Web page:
Police Inspector shares his support at University of Hertfordshire LGBT+ event

LGBT History Month is a month-long observance of lesbian, gay, bisexual and transgender history, and the history of the gay rights and related civil rights movements

Friday, 5th March 2021, 5:19 pm
Updated Friday, 5th March 2021, 5:20 pm

A Hertfordshire Constabulary Inspector has shared his experiences of striving for equality as part of an event to mark LGBT+ History Month, hosted by the University of Hertfordshire.

Inspector Steve Alison is the Chair of the Herts Police LGBT+ Network, a support group that works with the local LGBT+ community and advises colleagues internally on matters both personal and operational.

On Friday, February 26, Inspector Alison took part in a thought-provoking virtual panel discussion titled ‘Engaging the LGBT+ community in public service leadership: experiences from Local Government and the Police’.

Chaired by Deputy Vice-Chancellor Professor Matthew Weait, the event began with Carl Austin-Behan OBE DL, the first openly homosexual Lord Mayor of Manchester and now an advocate for inclusion and equality.

Joining Inspector Alison and Carl in the panel discussion was Temporary Commander Clinton Blackburn from City of London Police, who co-chairs the National Police LGBT+ Network.

Inspector Alison, who is based with the St Albans Intervention Team (responding to emergency 999 calls), has long played an active role in helping to ensure that the constabulary advocates LGBT+ rights.

Three years ago marked a significant milestone as the LGBT+ network successfully campaigned for a gender-neutral uniform option, making the constabulary one of the first to offer such a choice.

Inspector Steve Alison is the Chair of the Herts Police LGBT+ Network

Inspector Alison said: “Historically, the LGBT+ community has suffered huge discrimination and although significant progress has been made, we do still receive reports of crimes where the victims have been targeted because of their sexuality or gender identity.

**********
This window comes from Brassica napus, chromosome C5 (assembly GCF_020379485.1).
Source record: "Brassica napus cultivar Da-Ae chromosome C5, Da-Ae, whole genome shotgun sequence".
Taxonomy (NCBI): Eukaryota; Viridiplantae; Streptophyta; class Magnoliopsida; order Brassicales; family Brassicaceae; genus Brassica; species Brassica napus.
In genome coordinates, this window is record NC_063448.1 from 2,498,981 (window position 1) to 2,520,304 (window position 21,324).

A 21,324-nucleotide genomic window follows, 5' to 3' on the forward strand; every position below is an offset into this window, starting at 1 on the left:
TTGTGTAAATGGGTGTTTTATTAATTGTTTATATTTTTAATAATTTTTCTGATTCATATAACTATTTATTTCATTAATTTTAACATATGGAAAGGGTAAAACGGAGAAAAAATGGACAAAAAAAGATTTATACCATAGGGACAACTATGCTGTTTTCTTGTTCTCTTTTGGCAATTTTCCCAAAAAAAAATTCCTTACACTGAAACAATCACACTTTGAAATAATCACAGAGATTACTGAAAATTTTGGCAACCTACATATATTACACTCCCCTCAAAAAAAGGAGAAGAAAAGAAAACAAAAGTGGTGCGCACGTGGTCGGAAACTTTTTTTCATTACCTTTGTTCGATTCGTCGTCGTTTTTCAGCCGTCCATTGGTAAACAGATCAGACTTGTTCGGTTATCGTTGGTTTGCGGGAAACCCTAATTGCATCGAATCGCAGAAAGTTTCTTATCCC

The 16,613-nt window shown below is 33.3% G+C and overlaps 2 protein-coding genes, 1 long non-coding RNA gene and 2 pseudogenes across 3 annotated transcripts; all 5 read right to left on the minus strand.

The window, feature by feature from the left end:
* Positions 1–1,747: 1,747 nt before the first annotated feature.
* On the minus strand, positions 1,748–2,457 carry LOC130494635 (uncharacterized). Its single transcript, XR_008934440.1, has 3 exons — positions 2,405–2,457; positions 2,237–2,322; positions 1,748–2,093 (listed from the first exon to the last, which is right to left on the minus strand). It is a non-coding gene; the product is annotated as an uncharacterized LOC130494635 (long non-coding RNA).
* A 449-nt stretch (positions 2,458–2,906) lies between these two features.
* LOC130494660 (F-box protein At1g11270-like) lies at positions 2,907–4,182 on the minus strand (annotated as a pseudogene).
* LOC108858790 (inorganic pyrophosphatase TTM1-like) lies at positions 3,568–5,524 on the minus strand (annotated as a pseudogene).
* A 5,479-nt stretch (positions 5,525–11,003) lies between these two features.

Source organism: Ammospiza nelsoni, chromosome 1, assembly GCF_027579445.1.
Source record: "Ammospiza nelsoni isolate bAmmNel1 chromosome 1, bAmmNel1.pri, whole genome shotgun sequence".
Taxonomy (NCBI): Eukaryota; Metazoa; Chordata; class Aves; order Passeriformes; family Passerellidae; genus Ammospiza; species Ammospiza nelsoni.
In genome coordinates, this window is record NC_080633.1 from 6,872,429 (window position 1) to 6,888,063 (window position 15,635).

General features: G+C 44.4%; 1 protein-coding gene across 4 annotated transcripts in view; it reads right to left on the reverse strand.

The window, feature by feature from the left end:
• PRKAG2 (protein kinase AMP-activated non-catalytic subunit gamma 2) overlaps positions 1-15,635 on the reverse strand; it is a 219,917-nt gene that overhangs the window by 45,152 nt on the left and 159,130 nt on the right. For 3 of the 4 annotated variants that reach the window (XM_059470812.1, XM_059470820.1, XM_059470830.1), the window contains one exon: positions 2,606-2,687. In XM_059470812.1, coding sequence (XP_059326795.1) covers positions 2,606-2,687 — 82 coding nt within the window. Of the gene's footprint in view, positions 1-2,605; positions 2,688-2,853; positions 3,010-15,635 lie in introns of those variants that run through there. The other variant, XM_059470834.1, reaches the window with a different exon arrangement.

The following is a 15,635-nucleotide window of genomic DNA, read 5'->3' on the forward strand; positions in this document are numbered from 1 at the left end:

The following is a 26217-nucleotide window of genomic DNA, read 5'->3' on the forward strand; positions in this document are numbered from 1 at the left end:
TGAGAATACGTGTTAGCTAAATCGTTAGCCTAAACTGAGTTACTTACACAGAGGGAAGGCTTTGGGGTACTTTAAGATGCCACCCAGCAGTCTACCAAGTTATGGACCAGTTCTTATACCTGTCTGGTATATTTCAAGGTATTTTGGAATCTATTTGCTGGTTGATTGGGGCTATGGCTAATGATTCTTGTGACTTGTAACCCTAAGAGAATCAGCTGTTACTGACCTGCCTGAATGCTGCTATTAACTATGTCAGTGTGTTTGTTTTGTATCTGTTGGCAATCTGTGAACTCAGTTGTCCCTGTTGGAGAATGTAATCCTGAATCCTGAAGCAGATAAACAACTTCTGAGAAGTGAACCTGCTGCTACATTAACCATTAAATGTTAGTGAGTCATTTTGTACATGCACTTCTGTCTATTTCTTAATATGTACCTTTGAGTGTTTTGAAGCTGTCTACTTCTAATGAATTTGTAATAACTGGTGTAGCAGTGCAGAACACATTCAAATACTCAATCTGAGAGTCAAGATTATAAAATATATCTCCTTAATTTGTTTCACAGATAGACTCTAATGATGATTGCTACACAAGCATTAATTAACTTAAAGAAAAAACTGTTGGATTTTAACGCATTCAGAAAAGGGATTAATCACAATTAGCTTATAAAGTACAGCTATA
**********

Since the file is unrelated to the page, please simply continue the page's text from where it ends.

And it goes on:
“As the police, we are responsible for helping to prevent hate crimes and we have a duty to make sure that all communities feel safe and valued.

"I’d like to thank everyone who took the time to take part in the discussion and ask questions.

"The constabulary remains committed to supporting the county’s LGBT+ community and listening to your views and thoughts is pivotal in making the right progress.”

A recording of the event can be viewed on the University of Hertfordshire YouTube channel.

Reporting hate crime

Hate crimes are crimes like any other, but that have the added distinction that the victim was targeted because of their disability, race, religion, sexual orientation or transgender identity.

Victims and witnesses can report incidents to police without fear via the non-emergency number 101, online or 999 if a crime is on-going.

Victims can be reassured that they will be taken seriously and treated with sensitivity.

For more information about hate crime, including how to report it and where to get support go to www.hertfordshire.gov.uk/hertsagainsthate.

How to contact an LGBT+ Liaison Officer

LGBT+ Liaison Officers can be reached by calling the non-emergency number 101. In an emergency or if a crime is on-going, report it immediately via 999.

The support of an LGBT+ Officer can then be requested if required. Police will treat what you tell themus sensitively and in confidence.

To contact an LGBT+ Officer in your local area for non-urgent advice ring 101 and ask to leave a message for them to contact you.